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2021 International Year of Caves and Karst: BCRA online seminars

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JoshW:

--- Quote from: mikem on March 11, 2021, 03:28:33 pm ---You would only want a constant buoyancy in a vadose system, for phreatic you would want it to be stay in the flow rather than rise to the roof.


--- End quote ---

by constant buoyancy I mean constant neutral buoyancy i.e. neither positively or negatively buoyant, but just hovers in place in still water, but follows the flows/currents

ChrisJC:

--- Quote from: JoshW on March 11, 2021, 03:32:51 pm ---
by constant buoyancy I mean constant neutral buoyancy i.e. neither positively or negatively buoyant, but just hovers in place in still water, but follows the flows/currents

--- End quote ---

Agreed. A smidge of positive buoyancy would be required I think to prevent it getting stuck at the bottom.

I think that because water is not compressible, then the density of water must be constant irrespective of depth, therefore a rigid object would have constant buoyancy regardless of depth. This means we could determine the buoyancy in a bucket of water and be confident that it would remain like that throughout the system.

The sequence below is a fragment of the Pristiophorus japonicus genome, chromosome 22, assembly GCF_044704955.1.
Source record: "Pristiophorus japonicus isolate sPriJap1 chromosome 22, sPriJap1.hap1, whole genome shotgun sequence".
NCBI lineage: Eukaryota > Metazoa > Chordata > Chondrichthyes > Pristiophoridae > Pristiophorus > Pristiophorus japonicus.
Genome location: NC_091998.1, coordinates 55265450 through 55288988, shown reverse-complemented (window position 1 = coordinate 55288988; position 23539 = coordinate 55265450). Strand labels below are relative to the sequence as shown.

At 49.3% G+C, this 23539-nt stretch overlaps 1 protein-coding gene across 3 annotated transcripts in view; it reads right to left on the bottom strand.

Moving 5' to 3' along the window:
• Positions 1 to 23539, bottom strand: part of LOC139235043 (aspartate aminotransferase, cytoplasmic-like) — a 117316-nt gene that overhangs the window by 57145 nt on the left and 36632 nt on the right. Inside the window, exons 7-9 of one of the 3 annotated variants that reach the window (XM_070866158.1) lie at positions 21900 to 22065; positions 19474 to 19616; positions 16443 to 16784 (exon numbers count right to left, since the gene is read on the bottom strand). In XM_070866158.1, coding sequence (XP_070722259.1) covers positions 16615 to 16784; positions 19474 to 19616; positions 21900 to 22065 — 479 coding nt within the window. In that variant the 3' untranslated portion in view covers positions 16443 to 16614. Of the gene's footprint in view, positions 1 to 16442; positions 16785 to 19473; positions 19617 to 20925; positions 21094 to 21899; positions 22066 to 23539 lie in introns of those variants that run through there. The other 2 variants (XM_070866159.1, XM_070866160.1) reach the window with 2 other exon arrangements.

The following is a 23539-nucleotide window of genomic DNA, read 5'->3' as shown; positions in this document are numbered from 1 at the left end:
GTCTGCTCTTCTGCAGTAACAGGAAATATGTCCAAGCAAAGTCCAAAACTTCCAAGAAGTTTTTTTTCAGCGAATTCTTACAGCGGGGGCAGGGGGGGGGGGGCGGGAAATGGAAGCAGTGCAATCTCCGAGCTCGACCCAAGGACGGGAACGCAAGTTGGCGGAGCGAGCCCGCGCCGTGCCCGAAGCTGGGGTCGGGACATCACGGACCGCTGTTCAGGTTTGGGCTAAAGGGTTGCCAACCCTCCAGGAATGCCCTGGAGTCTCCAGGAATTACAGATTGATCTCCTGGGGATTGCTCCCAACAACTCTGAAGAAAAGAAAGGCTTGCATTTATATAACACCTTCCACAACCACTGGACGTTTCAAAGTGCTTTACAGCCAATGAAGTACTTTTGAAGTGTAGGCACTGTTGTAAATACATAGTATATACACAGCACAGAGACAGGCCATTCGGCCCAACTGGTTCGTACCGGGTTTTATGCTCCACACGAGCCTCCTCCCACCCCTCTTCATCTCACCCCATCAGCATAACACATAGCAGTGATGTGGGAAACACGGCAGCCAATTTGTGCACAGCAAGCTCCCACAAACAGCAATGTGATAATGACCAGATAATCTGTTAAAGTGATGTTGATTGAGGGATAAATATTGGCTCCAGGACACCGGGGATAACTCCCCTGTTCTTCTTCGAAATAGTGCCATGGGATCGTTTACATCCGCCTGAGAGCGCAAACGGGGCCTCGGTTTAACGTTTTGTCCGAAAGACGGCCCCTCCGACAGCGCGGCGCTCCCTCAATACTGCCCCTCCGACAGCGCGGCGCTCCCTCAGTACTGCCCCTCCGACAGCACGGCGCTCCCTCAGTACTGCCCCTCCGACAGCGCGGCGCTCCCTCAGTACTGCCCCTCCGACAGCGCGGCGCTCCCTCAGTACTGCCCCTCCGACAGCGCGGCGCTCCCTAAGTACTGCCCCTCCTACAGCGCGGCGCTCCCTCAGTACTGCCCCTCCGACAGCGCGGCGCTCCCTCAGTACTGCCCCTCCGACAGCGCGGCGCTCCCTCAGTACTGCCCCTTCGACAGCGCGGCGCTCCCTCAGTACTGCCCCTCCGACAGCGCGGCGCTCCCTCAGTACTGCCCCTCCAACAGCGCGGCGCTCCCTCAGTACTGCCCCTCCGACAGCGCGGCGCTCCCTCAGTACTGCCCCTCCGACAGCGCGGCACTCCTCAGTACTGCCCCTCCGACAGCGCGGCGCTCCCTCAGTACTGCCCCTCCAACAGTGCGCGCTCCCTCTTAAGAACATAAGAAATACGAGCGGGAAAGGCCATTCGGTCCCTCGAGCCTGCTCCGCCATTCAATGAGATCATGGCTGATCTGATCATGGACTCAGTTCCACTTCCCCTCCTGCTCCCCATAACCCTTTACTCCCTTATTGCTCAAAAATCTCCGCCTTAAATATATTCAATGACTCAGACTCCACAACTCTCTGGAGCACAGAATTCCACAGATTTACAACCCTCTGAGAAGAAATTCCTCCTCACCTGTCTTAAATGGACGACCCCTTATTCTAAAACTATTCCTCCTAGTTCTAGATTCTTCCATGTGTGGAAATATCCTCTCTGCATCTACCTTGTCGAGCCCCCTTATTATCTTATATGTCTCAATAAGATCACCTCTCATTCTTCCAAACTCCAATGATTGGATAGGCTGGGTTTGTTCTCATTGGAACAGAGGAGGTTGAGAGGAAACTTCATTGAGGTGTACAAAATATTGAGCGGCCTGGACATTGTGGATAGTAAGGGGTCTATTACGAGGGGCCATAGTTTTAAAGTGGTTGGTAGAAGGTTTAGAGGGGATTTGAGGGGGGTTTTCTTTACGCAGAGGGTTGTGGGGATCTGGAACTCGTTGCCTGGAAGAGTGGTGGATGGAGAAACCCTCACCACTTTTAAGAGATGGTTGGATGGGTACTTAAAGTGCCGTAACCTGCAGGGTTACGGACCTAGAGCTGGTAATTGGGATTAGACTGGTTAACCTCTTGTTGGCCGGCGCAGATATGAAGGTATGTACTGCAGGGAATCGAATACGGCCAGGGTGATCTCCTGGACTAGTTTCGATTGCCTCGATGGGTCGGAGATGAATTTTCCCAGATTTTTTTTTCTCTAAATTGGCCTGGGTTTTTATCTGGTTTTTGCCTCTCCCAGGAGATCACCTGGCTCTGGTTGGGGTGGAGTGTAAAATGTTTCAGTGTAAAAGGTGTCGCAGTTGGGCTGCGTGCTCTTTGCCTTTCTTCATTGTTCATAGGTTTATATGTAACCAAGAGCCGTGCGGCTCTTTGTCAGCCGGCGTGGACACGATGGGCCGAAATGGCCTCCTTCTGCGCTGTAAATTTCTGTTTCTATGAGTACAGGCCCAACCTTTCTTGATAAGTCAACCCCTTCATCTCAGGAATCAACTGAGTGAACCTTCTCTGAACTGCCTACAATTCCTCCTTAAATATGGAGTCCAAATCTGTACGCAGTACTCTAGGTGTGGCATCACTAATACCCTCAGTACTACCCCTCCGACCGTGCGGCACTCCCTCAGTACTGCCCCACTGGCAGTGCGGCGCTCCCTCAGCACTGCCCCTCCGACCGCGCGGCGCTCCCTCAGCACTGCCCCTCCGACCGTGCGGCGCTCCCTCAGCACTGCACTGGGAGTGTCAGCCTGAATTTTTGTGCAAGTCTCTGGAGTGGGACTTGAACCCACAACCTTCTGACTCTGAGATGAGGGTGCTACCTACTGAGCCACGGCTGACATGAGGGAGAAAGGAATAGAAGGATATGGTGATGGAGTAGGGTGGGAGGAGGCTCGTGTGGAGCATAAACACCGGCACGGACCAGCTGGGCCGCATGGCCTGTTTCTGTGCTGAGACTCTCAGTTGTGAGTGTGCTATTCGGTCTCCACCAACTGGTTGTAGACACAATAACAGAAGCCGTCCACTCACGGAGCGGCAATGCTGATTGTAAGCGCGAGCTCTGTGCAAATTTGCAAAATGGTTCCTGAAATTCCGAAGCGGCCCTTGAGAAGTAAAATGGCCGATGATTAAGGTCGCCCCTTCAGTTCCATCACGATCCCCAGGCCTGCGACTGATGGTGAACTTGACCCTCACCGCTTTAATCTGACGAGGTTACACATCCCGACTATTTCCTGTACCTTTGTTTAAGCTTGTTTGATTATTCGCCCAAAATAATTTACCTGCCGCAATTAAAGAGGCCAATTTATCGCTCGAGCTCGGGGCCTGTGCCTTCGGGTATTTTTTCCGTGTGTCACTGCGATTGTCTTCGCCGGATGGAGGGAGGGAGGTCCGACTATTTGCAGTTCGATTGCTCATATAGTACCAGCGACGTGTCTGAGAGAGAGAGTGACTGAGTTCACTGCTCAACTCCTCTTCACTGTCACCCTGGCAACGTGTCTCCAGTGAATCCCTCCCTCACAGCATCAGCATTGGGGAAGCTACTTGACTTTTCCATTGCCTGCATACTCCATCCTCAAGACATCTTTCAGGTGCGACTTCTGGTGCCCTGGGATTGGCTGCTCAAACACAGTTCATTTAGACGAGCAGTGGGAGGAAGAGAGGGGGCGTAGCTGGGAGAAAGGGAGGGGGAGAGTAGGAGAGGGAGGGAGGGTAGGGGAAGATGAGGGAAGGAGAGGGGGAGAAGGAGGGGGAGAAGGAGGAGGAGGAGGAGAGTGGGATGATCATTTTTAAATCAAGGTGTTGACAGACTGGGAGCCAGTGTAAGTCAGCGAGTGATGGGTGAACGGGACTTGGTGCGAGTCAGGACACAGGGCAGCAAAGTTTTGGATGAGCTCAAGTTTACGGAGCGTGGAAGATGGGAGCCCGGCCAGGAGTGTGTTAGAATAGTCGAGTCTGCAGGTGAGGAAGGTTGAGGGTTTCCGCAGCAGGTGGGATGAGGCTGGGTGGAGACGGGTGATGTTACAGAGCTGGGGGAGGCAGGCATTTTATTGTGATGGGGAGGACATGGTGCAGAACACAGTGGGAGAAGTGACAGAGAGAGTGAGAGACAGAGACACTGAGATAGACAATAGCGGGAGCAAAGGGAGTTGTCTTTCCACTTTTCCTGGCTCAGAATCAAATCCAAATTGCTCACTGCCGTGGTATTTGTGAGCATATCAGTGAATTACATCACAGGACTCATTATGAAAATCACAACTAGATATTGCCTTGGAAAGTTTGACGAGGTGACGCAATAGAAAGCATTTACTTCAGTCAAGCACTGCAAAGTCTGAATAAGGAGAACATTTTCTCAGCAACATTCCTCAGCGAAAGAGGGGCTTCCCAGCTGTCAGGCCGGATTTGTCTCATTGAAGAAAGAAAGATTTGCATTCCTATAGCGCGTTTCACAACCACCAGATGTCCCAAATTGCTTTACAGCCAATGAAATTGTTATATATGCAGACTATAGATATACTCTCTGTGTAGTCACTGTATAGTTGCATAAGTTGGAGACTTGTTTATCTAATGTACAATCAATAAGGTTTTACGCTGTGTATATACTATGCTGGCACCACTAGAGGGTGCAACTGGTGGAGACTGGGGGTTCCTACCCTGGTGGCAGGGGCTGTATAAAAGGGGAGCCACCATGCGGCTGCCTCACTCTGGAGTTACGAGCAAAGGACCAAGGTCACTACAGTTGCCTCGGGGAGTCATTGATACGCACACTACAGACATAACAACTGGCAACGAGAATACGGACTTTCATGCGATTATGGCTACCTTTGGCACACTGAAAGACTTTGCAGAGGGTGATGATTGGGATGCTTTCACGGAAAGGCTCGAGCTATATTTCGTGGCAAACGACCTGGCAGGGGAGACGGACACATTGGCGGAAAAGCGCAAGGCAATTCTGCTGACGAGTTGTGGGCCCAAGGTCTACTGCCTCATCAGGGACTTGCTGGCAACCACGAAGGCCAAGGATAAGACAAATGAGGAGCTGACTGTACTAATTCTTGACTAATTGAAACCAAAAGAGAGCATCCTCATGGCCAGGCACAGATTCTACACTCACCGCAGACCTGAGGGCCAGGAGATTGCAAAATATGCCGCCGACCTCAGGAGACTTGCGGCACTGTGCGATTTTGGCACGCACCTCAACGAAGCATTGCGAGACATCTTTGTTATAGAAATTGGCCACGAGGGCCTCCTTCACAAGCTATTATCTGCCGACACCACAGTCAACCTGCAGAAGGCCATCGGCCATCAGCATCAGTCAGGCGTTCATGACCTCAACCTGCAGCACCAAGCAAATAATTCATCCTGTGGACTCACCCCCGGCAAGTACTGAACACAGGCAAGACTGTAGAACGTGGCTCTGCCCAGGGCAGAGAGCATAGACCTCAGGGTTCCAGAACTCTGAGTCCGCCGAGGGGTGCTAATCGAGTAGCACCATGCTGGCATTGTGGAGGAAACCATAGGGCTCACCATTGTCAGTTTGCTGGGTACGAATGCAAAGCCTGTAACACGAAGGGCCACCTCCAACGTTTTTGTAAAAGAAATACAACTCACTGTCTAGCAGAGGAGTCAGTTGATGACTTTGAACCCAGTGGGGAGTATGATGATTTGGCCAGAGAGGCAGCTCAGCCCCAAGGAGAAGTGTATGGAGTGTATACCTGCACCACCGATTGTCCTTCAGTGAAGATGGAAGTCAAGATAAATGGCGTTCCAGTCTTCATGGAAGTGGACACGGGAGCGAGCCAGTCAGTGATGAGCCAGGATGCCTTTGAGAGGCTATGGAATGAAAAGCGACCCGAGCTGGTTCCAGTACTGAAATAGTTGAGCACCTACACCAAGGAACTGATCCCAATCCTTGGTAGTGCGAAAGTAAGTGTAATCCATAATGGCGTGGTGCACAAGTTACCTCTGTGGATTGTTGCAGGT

Chris.

mikem:
You have approx 1 atmosphere more in pressure for every 10m deeper you go, so there is a slight increase, plus any flow creates turbulence, which will be particularly effective if it's dragging air down from the surface (that will reduce buoyancy). However, temperature has a much greater effect on the density than pressure.

JoW:
An interesting thread of conversation! For those that missed John's talk there will be another showing of it at some future date, but this hasn't been scheduled yet - watch this space along with our Facebook page and website for more details.

And a reminder that our next talk in the series is on Monday (12th April) at 7pm. This time we will be hearing Andy Farrant talk about chalk caves :)

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